Third, some contextualization to help us think about our own callings: The ancestors of most readers of this column, and my own grandparents, came to a new world. They weren't among those who remained in their old villages. We should not be among the many who, in the words of Hebrews, "shrink back and are destroyed." With God's grace, we are "of those who have faith and preserve their souls." With God's grace, we—alongside great scribes and great actors—can react the same way great quarterbacks do when it's fourth and goal: "Let's go for it."
(Leave it to the coaches to choose the security of a field goal. Leave it to union bosses to argue that our goal should be to spend enough years at a boring job to accumulate a pension. Leave it to most hobbits to stay home, but Bilbo and Frodo head down the road that goes on and on, down from the door where it began. They have frightful adventures, but look at what they learn about God's sovereignty, Middle Earth, and themselves. Calling. Determination.)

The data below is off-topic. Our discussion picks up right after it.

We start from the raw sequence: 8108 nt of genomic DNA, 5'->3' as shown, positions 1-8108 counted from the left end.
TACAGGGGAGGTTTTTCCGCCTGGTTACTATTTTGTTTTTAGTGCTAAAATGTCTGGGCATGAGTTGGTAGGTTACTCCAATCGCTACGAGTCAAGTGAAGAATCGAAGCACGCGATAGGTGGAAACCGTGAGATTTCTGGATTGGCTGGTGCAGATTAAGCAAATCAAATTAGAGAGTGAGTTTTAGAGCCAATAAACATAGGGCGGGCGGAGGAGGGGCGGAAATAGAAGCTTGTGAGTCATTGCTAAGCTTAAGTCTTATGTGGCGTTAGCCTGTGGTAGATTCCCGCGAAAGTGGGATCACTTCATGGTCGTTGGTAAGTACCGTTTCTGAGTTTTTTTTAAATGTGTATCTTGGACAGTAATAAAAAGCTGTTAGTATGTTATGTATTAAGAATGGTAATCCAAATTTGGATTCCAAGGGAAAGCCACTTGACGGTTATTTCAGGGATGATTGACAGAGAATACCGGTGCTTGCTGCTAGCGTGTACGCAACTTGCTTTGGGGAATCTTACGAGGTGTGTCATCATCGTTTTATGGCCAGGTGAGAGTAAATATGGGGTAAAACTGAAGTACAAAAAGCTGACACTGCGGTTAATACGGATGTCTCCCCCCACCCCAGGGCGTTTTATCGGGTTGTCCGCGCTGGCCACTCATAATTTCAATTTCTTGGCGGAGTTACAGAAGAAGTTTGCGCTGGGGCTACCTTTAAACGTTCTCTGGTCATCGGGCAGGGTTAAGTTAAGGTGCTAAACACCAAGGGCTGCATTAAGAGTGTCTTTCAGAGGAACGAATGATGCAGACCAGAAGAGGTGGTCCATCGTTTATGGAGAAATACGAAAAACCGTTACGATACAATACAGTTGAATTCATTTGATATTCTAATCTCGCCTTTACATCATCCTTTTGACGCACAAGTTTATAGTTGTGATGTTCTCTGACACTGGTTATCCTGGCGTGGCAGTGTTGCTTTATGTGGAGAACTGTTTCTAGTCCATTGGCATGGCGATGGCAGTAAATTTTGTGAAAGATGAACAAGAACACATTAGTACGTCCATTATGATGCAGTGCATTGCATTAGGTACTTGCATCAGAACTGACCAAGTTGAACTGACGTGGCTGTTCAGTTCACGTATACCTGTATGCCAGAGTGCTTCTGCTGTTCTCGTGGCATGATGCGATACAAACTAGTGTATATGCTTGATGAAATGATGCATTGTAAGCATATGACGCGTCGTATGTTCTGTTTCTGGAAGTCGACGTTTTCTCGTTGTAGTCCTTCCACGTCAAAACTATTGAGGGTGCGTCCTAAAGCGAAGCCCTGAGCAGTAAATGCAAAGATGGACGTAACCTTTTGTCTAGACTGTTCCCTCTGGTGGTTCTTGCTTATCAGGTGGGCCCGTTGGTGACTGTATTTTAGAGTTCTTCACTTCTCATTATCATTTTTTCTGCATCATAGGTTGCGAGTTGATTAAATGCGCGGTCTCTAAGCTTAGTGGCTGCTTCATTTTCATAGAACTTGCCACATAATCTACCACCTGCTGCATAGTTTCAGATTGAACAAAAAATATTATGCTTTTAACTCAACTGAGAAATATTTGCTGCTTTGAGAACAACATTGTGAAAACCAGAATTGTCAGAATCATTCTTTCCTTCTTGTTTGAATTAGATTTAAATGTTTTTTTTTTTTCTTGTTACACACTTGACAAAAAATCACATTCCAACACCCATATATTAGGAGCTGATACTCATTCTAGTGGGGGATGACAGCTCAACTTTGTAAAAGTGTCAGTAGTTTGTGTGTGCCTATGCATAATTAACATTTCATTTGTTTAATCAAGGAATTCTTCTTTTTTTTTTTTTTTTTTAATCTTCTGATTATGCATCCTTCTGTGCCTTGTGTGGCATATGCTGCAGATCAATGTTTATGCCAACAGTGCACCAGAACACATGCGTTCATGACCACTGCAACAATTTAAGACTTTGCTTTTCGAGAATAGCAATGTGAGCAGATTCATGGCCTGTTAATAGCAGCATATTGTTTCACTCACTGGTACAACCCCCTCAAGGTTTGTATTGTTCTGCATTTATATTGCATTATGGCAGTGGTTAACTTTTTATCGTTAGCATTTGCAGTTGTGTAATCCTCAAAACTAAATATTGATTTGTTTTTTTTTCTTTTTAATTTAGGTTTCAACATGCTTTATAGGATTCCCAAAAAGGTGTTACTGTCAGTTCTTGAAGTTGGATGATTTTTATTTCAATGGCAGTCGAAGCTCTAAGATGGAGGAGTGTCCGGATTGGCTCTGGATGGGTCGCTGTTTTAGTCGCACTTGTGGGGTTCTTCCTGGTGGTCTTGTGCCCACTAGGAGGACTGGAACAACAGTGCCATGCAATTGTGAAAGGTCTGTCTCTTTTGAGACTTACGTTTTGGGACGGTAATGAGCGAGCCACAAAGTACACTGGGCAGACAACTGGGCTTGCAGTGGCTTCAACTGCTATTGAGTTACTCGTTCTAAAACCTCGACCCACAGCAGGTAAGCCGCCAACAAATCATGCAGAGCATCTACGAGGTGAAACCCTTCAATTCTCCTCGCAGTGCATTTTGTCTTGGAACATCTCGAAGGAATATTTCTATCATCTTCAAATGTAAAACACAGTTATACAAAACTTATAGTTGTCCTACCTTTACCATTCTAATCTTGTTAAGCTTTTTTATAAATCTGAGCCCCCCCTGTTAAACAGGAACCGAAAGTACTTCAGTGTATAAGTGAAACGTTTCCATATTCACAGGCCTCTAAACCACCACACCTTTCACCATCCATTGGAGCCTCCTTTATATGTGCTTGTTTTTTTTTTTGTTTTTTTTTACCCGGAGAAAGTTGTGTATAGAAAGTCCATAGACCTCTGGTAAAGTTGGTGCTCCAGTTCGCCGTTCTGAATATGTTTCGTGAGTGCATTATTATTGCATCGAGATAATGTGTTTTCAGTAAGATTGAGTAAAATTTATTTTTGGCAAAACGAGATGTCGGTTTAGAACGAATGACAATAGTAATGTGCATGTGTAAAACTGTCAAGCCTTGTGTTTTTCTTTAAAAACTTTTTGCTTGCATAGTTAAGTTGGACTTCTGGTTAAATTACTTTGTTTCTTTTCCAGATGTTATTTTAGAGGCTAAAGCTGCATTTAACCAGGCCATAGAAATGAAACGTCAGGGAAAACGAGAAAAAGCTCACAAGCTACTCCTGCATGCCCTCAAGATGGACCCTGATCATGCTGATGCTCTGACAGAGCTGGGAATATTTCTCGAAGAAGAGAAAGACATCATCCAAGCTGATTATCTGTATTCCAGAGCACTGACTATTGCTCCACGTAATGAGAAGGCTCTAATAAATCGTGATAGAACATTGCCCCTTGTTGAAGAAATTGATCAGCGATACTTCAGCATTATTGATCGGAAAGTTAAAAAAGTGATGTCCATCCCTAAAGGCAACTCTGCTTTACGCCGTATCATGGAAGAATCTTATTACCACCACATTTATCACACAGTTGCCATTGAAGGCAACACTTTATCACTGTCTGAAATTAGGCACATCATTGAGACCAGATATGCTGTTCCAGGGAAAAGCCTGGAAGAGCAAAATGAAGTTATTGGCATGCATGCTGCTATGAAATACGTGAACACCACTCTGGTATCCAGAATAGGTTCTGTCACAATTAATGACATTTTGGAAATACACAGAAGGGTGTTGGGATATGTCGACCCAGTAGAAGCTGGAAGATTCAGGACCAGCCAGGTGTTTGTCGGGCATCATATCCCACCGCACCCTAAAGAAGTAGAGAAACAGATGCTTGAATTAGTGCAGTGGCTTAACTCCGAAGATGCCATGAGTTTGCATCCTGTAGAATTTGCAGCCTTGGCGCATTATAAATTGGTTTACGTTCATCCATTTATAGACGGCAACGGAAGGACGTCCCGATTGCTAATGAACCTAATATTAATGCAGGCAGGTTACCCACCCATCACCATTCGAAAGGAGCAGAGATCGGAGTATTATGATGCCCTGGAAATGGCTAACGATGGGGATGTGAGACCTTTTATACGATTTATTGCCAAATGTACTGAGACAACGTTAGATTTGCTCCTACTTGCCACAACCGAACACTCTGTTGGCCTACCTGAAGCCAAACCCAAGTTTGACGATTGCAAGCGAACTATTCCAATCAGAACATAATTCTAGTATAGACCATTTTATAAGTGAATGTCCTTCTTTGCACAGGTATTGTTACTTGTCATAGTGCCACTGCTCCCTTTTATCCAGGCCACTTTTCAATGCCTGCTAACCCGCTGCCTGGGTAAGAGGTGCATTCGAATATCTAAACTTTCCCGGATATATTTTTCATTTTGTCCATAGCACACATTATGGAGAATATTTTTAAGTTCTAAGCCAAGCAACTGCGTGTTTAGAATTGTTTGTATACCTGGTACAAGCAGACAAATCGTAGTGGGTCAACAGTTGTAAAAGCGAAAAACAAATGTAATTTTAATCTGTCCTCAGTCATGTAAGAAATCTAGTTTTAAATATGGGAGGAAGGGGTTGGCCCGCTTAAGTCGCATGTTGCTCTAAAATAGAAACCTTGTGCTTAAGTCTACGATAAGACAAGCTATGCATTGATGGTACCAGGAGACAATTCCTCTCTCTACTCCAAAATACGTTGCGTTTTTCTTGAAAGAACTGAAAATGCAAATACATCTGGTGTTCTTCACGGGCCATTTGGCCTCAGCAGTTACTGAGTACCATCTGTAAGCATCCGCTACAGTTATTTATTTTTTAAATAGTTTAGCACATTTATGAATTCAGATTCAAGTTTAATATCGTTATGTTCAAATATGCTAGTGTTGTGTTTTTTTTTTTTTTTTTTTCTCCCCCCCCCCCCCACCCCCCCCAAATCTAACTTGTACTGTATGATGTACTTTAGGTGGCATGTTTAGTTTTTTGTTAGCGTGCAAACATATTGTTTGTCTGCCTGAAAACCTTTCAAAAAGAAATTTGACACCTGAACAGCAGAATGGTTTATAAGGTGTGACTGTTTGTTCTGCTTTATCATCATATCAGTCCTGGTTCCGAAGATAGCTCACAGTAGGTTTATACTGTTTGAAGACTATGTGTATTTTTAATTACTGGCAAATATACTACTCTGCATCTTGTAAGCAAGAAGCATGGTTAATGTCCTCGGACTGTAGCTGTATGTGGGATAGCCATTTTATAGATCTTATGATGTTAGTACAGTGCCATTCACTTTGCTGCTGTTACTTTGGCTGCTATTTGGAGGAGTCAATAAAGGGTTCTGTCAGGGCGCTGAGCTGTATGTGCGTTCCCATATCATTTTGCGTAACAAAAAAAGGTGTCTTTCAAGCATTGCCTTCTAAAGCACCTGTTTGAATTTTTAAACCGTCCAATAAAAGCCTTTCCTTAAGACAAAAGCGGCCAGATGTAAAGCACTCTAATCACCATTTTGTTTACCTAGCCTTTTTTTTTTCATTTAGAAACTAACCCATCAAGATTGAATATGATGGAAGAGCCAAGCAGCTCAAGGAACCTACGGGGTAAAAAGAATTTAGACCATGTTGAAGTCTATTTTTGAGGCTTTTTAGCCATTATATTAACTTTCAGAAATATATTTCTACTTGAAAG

In this column I've been mixing earthly and godly callings, and the two are very different: One is an existentialist desire to make a mark and not to go gently into the dying of the light. The other is a Christ-centered desire to go wherever God leads us—or stay where we are if that is the best way to glorify Him. We can make an idol out of going and an idol out of staying, so it's not for me to say what's best for each individual, but I am now going to extend an invitation to readers who feel called to write and lead.
As WORLD publisher Nick Eicher reported in the Nov. 20 issue of the magazine, I now feel called to leave academics and devote all my work time to building WORLD. Early next year I'll write about how many of you can become involved in WORLD's expanding mission. Is God calling you? If so, be prepared to say yes. We're going for it.
Reprinted with permission of WORLD Magazine.